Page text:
Awww! Adorable images and video give a unique insight into the lives of baby orphaned elephants
Wrapped in blankets, being bottle fed, having their trunks rubbed and playing in the mud these are the adorable images and video that give a unique insight into the lives of Africa’s orphaned elephants.
Orphaned due to ivory poaching, or habitat destruction, deforestation or drought each elephant rescued by the David Sheldrick Wildlife Trust has its own unique story of survival.
The trust has an orphanage in Nairobi National Park in Kenyawhere they hand-raise the infant orphans before reintegrating them back into the wild.
These captivating images and video were captured by photographers James Suter and Antony Kimani during separate visits to the orphanage.
Together they give a special glimpse into the lives of these young elephants and their incredible relationship with the carers there.
James Suter, 30 from Cape Town, South Africa, was filming a Go Pro project at the orphanage last month when he captured cute images and video of the young orphans.
One of his clips shows adorable moment a baby elephant enjoyed having its trunk rubbed by a carer at the David Sheldrick Wildlife Trust.
He said staff rubbed the elephant’s trunks between their hands to clear their naval cavities.
The young elephants can also be seen wearing multi-coloured blankets on their backs like little coats.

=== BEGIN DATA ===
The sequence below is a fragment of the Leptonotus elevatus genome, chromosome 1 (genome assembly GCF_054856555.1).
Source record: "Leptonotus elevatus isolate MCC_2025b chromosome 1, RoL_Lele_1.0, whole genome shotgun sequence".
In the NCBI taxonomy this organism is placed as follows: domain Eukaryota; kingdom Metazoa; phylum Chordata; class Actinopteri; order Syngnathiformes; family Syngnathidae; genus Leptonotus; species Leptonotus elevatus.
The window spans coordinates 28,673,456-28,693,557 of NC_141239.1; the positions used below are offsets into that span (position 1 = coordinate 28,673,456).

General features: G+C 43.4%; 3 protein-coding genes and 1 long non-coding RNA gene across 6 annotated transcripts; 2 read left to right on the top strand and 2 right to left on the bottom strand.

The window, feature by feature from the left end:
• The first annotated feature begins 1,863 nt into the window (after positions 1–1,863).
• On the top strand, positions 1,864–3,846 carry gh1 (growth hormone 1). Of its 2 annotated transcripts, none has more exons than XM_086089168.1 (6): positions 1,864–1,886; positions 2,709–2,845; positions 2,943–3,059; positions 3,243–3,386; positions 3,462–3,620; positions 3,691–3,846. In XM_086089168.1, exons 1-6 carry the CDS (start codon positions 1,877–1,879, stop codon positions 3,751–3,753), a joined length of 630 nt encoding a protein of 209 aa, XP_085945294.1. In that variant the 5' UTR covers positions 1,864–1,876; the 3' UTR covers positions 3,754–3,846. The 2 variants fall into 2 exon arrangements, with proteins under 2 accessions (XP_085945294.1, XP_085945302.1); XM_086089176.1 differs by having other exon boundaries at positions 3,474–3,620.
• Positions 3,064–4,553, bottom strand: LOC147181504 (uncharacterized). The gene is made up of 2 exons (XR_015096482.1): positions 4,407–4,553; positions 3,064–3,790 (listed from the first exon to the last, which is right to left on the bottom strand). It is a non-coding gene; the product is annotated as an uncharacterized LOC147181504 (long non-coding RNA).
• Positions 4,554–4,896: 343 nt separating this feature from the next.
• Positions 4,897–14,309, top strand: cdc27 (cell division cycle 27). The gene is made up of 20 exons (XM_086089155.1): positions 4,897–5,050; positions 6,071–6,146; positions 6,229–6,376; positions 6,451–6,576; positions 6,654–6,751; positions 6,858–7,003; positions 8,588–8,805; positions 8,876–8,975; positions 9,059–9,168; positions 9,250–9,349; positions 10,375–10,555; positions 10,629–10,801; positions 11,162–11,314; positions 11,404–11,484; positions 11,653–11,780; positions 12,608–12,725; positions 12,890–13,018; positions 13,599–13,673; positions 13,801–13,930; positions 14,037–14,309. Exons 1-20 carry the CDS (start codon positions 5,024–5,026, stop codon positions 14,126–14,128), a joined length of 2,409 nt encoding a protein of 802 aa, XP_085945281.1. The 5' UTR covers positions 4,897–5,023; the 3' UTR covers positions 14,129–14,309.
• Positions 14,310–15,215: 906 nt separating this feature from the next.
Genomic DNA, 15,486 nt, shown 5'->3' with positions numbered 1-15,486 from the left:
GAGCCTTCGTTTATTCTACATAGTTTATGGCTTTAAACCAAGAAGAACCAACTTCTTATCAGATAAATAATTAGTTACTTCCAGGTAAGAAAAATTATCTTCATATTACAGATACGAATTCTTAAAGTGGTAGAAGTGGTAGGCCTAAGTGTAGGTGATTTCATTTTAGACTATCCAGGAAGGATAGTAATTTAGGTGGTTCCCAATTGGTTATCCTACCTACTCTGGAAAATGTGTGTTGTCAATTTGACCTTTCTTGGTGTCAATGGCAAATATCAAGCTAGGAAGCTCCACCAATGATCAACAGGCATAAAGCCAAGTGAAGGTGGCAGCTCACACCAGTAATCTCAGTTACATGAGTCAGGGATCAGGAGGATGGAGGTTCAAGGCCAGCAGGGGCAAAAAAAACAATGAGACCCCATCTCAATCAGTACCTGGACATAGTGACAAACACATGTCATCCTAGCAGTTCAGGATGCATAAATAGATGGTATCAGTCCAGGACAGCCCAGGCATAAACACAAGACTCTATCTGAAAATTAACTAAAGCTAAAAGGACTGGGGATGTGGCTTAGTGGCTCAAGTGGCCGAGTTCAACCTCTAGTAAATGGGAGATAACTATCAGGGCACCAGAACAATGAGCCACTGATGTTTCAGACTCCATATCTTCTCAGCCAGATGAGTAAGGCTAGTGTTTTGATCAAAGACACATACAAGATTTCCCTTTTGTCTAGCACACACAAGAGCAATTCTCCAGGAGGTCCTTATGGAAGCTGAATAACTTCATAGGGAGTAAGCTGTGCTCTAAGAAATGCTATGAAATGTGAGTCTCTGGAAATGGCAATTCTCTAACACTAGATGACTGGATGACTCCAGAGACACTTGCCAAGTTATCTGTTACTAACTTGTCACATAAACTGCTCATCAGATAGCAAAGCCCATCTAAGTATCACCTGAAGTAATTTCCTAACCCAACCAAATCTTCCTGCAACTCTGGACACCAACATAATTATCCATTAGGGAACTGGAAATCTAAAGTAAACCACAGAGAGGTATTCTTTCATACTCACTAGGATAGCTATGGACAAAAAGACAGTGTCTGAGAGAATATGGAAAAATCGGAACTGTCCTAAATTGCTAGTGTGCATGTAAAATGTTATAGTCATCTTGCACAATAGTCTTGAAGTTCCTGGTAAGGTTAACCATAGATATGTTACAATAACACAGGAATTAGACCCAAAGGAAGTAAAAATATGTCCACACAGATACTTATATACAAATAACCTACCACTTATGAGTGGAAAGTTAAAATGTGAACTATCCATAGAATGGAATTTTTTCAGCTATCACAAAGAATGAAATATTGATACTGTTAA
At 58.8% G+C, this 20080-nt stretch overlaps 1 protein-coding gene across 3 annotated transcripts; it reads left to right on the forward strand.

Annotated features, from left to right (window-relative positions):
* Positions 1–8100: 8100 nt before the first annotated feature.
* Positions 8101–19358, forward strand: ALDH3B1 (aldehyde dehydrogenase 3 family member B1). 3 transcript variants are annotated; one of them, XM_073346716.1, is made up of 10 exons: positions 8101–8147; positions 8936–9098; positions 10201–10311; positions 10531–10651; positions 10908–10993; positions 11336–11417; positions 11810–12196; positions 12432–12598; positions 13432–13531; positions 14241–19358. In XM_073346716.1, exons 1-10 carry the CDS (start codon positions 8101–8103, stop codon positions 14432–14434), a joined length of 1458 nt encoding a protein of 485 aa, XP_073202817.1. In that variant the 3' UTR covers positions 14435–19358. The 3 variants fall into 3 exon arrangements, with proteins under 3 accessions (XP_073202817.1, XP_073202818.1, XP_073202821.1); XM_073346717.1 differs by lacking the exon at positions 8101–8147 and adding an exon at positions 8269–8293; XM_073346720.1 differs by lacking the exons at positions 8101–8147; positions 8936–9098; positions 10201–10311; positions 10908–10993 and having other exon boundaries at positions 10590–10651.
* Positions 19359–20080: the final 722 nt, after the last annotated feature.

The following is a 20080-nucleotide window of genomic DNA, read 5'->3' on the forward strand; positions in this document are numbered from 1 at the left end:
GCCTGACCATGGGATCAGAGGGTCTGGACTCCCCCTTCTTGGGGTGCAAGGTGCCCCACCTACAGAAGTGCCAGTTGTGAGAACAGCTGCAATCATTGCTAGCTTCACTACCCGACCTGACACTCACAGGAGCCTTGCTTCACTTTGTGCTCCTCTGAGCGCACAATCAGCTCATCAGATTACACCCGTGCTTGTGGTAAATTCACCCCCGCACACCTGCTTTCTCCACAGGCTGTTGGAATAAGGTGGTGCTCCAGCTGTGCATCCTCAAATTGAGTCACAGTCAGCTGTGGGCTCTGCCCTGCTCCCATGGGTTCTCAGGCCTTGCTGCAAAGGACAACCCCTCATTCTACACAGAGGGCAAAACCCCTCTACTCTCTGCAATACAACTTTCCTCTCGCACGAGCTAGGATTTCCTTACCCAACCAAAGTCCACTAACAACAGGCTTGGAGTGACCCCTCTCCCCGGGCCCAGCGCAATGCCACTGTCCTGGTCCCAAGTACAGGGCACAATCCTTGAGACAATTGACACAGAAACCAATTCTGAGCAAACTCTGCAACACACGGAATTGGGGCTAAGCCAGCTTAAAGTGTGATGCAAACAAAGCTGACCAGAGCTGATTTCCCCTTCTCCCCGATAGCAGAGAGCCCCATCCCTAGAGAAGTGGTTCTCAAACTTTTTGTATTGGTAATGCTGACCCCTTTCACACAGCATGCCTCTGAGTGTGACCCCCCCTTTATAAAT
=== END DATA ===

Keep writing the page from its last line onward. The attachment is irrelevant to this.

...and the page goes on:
Photographer Antony from … said the blankets like a lifeline for the young elephants as without their mother’s to cuddle up to they relied on the blankets for warmth and comfort.
He said: “These multi-coloured coats are their secret weapon for survival.
“In the wild, baby elephants are sheltered from the wind, rain and sun by their loving and attentive elephant herd, from the cold of the night and cooled in the shadow of their mother from the harsh rays of the sun during the heat of the day.
“At their young age, the elephants need full time protection, not just from poachers and predators, but from the wind, rain, cold and hot sun during the heat of the day.
“This is exactly what the blankets provide. Highly susceptible to pneumonia, without the protection of their fluffy blankets, the cold could claim the lives of many orphaned elephants.
“Although a wonderful tool for raising infant elephants, some orphans become overly attached to their ‘blanky’.
“Just like a human child, the orphans fiddle, suck and play with their blankets, comforted by what it represents.
“Yet there must come a time when each orphan must understand they no longer need the comfort of a blanket, and are slowly and lovingly weaned off their attachment on the journey to become a mature elephant and part of a wild herd in Tsavo.
“This happens when the elephants reach between 12 and 18-months old.”
“Not only do their blanky’s provide comfort for the young orphans but they also receive a lot of love and attention from the carers at the David Sheldrick Wildlife Trust who lovingly feed them milk from a bottle and even scratch their little trunks.”